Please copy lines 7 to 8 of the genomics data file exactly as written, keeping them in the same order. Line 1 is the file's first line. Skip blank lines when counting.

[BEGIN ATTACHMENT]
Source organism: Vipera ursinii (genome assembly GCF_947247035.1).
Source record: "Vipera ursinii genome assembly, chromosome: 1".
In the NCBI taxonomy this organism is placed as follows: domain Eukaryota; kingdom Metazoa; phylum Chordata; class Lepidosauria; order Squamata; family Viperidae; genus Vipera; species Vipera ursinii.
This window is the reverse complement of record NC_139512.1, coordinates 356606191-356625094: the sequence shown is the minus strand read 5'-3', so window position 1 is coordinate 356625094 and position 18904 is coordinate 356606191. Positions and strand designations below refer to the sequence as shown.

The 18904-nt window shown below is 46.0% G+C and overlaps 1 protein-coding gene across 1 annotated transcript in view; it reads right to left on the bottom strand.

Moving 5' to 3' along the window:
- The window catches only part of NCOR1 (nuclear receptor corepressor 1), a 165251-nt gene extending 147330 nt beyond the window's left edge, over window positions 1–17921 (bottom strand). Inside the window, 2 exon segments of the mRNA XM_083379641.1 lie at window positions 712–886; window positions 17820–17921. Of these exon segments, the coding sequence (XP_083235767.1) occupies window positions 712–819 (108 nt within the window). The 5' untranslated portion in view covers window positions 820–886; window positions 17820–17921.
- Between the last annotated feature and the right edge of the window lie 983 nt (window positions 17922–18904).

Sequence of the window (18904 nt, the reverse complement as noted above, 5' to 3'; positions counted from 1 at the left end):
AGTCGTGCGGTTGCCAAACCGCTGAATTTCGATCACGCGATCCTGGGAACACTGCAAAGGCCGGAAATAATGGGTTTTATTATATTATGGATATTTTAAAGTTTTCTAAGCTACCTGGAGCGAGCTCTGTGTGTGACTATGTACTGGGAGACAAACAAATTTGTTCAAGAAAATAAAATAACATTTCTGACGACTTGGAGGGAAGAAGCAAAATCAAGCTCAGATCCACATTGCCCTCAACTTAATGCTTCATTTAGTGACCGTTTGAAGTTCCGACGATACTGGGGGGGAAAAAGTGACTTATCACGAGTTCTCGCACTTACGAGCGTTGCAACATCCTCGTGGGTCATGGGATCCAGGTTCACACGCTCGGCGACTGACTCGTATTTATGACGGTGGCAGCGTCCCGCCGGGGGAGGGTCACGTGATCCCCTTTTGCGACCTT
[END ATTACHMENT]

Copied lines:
- The window catches only part of NCOR1 (nuclear receptor corepressor 1), a 165251-nt gene extending 147330 nt beyond the window's left edge, over window positions 1–17921 (bottom strand). Inside the window, 2 exon segments of the mRNA XM_083379641.1 lie at window positions 712–886; window positions 17820–17921. Of these exon segments, the coding sequence (XP_083235767.1) occupies window positions 712–819 (108 nt within the window). The 5' untranslated portion in view covers window positions 820–886; window positions 17820–17921.
- Between the last annotated feature and the right edge of the window lie 983 nt (window positions 17922–18904).